Computer and Websites.
In 1983, on submitting his MD thesis, David tackled a passion in computing and specifically its applications for medical student and patient education. He was part of the group at Leicester considering modules for the maternity unit. At Whipps Cross, he was the lead consultant for the group developing the Patient Administration System and the Consultant representative for the group deciding on the module for the operating theatre. As a result of his proficiency, he represented the specialists in Essex and some parts of London for the introduction of a maternity module.
In 1999, he set about creating a website based on his brochures– www.2womenshealth.com. The website became a leading source of on-line information for clients, doctors and pupils with greater than 2million site visitors each year. As an author, he investigated how websites reach the top web page of Google. It emerged that the authority of the web page and site were critical. These authorities are best represented by PageRank described in another of his sites. He has developed a key words problem strategy that easily available. An automated program utilizing this strategy, KeywordSEOPRO, is offered on membership.
In retired life from medicine, David has taken up Internet marketing. He enjoys writing articles for his own websites and those of his clients on subjects from a solicitors broker in London to a leaflet delivery company.
General Education and Medical Profession.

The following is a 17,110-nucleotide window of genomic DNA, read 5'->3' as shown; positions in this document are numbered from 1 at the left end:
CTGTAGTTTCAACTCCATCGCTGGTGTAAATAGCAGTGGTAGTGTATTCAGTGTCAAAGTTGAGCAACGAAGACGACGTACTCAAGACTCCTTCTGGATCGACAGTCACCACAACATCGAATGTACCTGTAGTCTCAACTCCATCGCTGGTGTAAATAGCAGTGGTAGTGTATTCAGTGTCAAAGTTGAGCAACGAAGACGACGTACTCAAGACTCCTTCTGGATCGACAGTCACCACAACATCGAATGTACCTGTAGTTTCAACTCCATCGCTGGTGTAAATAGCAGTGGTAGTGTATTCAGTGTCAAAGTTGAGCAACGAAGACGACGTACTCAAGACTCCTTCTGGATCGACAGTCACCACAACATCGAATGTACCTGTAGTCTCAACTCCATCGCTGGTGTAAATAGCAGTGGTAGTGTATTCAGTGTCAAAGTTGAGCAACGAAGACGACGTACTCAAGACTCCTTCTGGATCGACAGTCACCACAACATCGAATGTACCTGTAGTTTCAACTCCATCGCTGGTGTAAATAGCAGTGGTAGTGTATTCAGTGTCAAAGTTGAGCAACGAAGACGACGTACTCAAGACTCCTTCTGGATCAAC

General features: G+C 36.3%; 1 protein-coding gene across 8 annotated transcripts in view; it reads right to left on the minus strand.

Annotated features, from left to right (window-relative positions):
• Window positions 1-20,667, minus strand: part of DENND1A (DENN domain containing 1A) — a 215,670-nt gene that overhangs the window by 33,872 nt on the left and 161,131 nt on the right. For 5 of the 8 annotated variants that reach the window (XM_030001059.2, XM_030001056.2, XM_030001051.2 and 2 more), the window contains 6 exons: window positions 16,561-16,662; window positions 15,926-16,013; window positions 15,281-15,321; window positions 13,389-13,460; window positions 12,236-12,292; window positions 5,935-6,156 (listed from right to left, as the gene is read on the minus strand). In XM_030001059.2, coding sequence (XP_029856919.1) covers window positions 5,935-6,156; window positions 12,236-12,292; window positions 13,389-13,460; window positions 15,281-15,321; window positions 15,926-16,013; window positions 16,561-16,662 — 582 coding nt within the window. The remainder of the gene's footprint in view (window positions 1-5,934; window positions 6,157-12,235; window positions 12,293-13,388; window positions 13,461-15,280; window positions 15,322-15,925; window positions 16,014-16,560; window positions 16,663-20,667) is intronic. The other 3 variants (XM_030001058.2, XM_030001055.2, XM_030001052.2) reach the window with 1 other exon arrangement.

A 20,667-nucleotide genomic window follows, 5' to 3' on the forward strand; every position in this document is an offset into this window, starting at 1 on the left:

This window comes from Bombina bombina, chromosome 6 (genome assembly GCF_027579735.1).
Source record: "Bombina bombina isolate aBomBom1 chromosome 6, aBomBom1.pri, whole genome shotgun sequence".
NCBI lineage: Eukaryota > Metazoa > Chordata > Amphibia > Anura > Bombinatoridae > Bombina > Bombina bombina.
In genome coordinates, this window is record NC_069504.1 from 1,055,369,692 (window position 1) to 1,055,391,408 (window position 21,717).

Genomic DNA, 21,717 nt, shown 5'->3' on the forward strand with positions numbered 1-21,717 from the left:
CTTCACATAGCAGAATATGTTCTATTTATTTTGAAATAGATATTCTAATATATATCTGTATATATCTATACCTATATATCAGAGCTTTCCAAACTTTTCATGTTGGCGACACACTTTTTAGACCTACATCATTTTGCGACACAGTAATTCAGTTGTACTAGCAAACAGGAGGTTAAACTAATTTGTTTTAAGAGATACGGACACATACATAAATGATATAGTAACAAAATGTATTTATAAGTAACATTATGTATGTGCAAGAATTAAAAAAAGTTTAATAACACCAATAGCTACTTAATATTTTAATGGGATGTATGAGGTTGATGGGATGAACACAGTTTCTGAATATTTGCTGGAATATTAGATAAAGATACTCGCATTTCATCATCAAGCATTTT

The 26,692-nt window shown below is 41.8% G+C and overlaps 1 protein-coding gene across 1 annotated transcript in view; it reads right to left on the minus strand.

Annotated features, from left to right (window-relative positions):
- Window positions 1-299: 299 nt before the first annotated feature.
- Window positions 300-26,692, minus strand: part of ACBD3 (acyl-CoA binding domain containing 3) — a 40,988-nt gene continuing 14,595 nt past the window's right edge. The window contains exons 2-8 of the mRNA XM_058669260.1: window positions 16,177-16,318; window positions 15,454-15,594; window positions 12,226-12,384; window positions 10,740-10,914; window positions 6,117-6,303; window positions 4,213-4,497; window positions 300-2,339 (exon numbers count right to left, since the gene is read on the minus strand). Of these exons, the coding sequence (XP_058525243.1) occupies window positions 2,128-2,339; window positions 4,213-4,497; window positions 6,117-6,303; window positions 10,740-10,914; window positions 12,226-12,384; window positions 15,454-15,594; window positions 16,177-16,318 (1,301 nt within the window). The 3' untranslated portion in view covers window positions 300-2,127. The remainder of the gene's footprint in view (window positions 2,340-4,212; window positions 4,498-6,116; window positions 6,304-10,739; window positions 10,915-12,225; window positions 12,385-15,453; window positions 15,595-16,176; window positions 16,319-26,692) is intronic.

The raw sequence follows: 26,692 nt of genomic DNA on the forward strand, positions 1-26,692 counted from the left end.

David attended Stopsley Junior School and passed to Luton Grammar School. Following transfer to London, he moved to Hackney Downs School, in the East End of London. His life-long ambition had been to come to be a medical professional.
David qualified from University College Hospital, London. He has actually held postgraduate exercise articles at The Royal Postgraduate Teaching Hospital, Hammersmith, The Royal London Hospital, University College Hospital, and The Leicester Royal Infirmary. He became Consultant Obstetrician and Gynaecologist with unique passions in reproductive endocrinology and infertility and Honorary Senior Lecturer in the University of London. He retired from medicine in 2012.
His early research passions concentrated on perinatal cerebral feature monitoring, and this finished in an MD from the University of London and the respected Blair-Bell Memorial Lecture at The Royal College of Obstetricians and Gynaecologists.
David introduced the theory that sub-clinical bacteria might give a possible explanation for several obstetric and gynaecological enigmas including unexplained infertility, frequent miscarriage, dysfunctional uterine bleeding and blood stress issues (preeclampsia) associated with pregnancy. Others have actually a lot more recently come to a similar conclusion for preeclampsia. There may be a partnership between miscarriage and succeeding obstetric complications.
His publications include “Frequently Asked Questions On Women’s Health” and “Practical Guide to Reproductive Medicine” which he co-edited. Although primarily a clinical obstetrician and gynaecologist, he enjoyed undergraduate and postgraduate teaching and research.